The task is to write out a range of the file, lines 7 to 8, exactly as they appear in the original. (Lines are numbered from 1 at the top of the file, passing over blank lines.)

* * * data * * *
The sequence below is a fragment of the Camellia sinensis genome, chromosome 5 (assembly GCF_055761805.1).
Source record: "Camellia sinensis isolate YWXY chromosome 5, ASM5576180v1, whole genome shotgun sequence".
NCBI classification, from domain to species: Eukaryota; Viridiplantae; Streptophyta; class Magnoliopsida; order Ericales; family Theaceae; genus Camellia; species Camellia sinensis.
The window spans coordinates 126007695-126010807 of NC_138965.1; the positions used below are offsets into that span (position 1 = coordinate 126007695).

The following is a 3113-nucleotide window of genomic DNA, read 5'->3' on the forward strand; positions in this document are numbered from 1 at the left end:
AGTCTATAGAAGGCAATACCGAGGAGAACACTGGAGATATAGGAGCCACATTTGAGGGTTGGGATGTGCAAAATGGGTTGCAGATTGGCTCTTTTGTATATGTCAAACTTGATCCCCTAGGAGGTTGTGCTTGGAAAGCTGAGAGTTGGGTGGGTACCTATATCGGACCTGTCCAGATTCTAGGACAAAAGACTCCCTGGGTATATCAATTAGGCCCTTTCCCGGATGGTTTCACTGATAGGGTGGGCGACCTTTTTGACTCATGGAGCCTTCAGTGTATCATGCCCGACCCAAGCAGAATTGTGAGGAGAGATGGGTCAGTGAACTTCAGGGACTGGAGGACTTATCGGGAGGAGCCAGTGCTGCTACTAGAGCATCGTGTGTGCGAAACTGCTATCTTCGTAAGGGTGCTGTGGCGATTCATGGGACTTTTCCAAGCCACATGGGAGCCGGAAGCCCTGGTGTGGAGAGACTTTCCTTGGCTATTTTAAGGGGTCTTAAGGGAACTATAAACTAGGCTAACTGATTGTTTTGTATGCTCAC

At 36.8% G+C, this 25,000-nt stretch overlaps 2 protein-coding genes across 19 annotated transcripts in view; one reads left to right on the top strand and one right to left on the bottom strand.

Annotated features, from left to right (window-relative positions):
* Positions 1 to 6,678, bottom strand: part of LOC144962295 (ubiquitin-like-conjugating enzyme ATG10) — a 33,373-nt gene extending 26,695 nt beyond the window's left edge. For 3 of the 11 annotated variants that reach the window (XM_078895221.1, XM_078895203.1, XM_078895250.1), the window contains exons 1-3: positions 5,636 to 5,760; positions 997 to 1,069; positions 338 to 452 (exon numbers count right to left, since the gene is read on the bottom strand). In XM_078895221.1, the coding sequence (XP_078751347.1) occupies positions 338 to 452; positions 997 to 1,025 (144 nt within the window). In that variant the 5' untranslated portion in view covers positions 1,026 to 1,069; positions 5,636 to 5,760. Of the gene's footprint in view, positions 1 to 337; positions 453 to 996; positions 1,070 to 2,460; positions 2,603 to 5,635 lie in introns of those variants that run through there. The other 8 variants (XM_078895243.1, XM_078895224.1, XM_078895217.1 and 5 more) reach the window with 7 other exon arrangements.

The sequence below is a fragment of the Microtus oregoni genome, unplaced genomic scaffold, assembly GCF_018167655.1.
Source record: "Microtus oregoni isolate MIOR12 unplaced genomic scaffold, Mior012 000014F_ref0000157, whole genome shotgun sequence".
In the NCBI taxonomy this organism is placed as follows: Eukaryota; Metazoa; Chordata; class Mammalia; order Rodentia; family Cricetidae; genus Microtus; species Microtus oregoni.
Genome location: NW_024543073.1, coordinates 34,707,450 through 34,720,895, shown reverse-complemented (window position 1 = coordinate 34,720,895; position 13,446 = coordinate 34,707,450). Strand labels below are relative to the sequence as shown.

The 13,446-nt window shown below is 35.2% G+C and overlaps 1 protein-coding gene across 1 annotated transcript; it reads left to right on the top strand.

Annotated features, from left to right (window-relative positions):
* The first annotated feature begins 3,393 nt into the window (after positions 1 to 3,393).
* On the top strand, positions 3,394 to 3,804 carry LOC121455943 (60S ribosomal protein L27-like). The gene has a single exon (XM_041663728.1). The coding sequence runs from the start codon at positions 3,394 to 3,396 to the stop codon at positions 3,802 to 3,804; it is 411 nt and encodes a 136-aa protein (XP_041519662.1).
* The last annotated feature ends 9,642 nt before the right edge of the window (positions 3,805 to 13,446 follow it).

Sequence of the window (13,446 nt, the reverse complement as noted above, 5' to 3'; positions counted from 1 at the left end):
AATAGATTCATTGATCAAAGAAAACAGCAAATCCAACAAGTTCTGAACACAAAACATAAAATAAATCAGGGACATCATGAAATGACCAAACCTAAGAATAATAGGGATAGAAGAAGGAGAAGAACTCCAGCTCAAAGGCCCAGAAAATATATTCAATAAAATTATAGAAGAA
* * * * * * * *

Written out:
At 36.8% G+C, this 25,000-nt stretch overlaps 2 protein-coding genes across 19 annotated transcripts in view; one reads left to right on the top strand and one right to left on the bottom strand.

Annotated features, from left to right (window-relative positions):